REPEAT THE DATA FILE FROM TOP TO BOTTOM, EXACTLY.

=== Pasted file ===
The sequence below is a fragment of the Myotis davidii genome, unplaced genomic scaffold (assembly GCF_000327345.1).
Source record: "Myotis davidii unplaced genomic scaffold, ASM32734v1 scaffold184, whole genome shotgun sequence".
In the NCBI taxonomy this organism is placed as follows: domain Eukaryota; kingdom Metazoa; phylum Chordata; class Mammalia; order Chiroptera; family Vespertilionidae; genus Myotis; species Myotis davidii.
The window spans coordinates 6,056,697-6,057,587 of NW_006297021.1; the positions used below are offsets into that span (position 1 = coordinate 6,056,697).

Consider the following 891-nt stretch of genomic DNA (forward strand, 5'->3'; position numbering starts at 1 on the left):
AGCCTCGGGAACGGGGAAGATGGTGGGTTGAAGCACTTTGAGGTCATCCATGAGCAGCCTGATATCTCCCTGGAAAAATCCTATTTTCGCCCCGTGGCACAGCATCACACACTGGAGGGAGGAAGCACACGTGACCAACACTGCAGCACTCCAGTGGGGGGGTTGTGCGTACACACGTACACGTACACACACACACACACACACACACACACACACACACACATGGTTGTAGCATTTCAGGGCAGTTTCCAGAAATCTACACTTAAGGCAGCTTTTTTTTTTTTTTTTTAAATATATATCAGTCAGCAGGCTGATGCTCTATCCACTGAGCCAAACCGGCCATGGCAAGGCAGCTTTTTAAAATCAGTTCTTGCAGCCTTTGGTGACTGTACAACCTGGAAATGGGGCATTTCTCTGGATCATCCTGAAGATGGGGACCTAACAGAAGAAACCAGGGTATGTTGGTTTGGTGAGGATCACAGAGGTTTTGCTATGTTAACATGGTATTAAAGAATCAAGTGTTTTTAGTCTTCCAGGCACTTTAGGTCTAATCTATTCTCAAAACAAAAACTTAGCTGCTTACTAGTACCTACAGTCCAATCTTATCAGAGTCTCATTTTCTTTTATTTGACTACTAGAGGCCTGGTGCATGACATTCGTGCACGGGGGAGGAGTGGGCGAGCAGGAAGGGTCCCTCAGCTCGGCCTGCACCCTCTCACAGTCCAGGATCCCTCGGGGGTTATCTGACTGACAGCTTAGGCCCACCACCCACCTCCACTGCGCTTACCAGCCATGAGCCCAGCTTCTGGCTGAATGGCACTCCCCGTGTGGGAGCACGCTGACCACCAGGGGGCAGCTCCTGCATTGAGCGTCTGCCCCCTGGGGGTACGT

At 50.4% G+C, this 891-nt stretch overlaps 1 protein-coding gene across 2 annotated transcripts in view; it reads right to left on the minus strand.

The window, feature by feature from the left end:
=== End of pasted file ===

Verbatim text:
The sequence below is a fragment of the Myotis davidii genome, unplaced genomic scaffold (assembly GCF_000327345.1).
Source record: "Myotis davidii unplaced genomic scaffold, ASM32734v1 scaffold184, whole genome shotgun sequence".
In the NCBI taxonomy this organism is placed as follows: domain Eukaryota; kingdom Metazoa; phylum Chordata; class Mammalia; order Chiroptera; family Vespertilionidae; genus Myotis; species Myotis davidii.
The window spans coordinates 6,056,697-6,057,587 of NW_006297021.1; the positions used below are offsets into that span (position 1 = coordinate 6,056,697).

Consider the following 891-nt stretch of genomic DNA (forward strand, 5'->3'; position numbering starts at 1 on the left):
AGCCTCGGGAACGGGGAAGATGGTGGGTTGAAGCACTTTGAGGTCATCCATGAGCAGCCTGATATCTCCCTGGAAAAATCCTATTTTCGCCCCGTGGCACAGCATCACACACTGGAGGGAGGAAGCACACGTGACCAACACTGCAGCACTCCAGTGGGGGGGTTGTGCGTACACACGTACACGTACACACACACACACACACACACACACACACACACACACATGGTTGTAGCATTTCAGGGCAGTTTCCAGAAATCTACACTTAAGGCAGCTTTTTTTTTTTTTTTTTAAATATATATCAGTCAGCAGGCTGATGCTCTATCCACTGAGCCAAACCGGCCATGGCAAGGCAGCTTTTTAAAATCAGTTCTTGCAGCCTTTGGTGACTGTACAACCTGGAAATGGGGCATTTCTCTGGATCATCCTGAAGATGGGGACCTAACAGAAGAAACCAGGGTATGTTGGTTTGGTGAGGATCACAGAGGTTTTGCTATGTTAACATGGTATTAAAGAATCAAGTGTTTTTAGTCTTCCAGGCACTTTAGGTCTAATCTATTCTCAAAACAAAAACTTAGCTGCTTACTAGTACCTACAGTCCAATCTTATCAGAGTCTCATTTTCTTTTATTTGACTACTAGAGGCCTGGTGCATGACATTCGTGCACGGGGGAGGAGTGGGCGAGCAGGAAGGGTCCCTCAGCTCGGCCTGCACCCTCTCACAGTCCAGGATCCCTCGGGGGTTATCTGACTGACAGCTTAGGCCCACCACCCACCTCCACTGCGCTTACCAGCCATGAGCCCAGCTTCTGGCTGAATGGCACTCCCCGTGTGGGAGCACGCTGACCACCAGGGGGCAGCTCCTGCATTGAGCGTCTGCCCCCTGGGGGTACGT

At 50.4% G+C, this 891-nt stretch overlaps 1 protein-coding gene across 2 annotated transcripts in view; it reads right to left on the minus strand.

The window, feature by feature from the left end: